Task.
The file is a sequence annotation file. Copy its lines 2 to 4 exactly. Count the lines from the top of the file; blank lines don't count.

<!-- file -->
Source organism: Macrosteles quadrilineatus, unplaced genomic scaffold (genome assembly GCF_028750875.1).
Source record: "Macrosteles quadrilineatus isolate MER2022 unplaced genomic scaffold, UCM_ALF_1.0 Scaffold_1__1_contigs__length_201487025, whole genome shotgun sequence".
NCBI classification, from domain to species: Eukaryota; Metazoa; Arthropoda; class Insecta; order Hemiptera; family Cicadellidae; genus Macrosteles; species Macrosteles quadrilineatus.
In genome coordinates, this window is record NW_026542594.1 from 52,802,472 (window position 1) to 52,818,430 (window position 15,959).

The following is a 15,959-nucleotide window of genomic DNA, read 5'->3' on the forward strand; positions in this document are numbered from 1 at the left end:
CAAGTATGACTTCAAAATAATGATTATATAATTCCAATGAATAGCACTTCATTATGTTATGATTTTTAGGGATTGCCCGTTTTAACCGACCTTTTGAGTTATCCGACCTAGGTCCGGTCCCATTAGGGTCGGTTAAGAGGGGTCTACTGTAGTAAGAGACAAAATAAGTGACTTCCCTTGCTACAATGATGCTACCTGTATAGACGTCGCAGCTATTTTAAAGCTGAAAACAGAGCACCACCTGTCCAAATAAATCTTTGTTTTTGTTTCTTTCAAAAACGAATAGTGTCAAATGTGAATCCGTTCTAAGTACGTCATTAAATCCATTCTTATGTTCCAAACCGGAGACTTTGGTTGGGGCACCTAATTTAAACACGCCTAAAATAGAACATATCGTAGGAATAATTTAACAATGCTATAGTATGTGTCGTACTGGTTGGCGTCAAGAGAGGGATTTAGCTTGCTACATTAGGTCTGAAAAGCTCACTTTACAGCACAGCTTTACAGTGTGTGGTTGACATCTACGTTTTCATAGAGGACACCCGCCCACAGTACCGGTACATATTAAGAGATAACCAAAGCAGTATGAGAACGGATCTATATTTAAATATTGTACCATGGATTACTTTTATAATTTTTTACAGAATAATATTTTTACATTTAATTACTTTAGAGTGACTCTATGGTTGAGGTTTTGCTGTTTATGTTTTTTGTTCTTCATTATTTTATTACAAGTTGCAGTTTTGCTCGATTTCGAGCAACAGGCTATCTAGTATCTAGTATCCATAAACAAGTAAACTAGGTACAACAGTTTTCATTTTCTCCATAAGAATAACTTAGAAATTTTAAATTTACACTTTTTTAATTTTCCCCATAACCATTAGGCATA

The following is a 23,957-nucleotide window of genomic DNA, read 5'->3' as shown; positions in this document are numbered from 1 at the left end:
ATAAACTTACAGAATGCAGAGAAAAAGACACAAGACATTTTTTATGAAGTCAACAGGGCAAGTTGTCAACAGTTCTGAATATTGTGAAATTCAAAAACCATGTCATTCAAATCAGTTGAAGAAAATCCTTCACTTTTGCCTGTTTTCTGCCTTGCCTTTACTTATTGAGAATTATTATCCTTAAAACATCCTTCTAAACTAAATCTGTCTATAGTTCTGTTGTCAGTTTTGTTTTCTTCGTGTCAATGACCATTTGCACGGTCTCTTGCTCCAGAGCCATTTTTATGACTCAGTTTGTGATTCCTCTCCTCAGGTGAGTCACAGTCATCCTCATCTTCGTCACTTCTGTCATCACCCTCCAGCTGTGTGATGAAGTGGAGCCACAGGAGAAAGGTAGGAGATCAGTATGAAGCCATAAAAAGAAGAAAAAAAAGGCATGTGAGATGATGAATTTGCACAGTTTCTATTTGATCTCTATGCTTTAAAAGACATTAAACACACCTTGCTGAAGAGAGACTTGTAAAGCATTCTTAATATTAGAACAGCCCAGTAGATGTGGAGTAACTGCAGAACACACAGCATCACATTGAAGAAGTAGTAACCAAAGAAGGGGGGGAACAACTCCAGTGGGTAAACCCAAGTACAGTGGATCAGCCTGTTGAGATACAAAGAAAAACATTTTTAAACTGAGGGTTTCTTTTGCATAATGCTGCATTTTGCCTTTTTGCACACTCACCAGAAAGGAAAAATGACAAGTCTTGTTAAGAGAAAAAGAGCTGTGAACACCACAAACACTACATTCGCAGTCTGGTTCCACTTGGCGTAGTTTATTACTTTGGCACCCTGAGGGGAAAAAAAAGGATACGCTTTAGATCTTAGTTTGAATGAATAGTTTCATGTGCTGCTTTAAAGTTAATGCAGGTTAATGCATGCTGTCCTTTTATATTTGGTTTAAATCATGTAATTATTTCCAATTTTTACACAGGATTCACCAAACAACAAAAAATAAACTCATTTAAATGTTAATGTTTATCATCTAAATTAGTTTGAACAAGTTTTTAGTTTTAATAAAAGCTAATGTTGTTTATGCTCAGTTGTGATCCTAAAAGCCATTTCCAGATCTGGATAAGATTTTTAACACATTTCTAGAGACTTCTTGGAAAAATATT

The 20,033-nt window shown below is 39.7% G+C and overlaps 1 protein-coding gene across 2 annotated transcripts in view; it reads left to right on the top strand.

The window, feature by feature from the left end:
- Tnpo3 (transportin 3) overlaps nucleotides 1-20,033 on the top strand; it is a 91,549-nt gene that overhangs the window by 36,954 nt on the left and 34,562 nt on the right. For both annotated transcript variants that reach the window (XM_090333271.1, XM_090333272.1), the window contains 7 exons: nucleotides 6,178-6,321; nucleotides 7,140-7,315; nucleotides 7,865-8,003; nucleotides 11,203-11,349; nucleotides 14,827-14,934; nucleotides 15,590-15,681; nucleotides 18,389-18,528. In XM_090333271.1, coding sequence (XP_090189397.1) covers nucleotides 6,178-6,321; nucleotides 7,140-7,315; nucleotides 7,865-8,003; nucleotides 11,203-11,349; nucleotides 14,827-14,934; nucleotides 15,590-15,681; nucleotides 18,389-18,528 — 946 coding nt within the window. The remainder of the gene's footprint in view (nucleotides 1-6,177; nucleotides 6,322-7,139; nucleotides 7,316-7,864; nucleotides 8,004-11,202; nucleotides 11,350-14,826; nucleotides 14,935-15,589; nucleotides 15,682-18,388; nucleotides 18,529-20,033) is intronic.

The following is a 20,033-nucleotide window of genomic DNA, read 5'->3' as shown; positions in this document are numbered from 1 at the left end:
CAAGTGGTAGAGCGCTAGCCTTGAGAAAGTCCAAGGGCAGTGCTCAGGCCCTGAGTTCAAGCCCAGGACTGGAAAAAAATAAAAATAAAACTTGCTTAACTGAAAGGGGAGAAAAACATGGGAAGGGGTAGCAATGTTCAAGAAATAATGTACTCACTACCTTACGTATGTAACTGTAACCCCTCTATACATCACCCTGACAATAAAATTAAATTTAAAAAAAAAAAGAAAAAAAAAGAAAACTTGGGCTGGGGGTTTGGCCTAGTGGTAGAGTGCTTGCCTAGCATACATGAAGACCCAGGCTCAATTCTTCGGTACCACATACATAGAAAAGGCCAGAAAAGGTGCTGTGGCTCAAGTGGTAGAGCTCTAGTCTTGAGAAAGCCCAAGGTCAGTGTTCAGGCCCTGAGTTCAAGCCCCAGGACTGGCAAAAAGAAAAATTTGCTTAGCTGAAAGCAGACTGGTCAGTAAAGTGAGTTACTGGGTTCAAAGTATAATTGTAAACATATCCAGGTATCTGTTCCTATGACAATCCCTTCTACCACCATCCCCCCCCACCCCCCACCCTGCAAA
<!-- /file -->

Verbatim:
Source record: "Macrosteles quadrilineatus isolate MER2022 unplaced genomic scaffold, UCM_ALF_1.0 Scaffold_1__1_contigs__length_201487025, whole genome shotgun sequence".
NCBI classification, from domain to species: Eukaryota; Metazoa; Arthropoda; class Insecta; order Hemiptera; family Cicadellidae; genus Macrosteles; species Macrosteles quadrilineatus.
In genome coordinates, this window is record NW_026542594.1 from 52,802,472 (window position 1) to 52,818,430 (window position 15,959).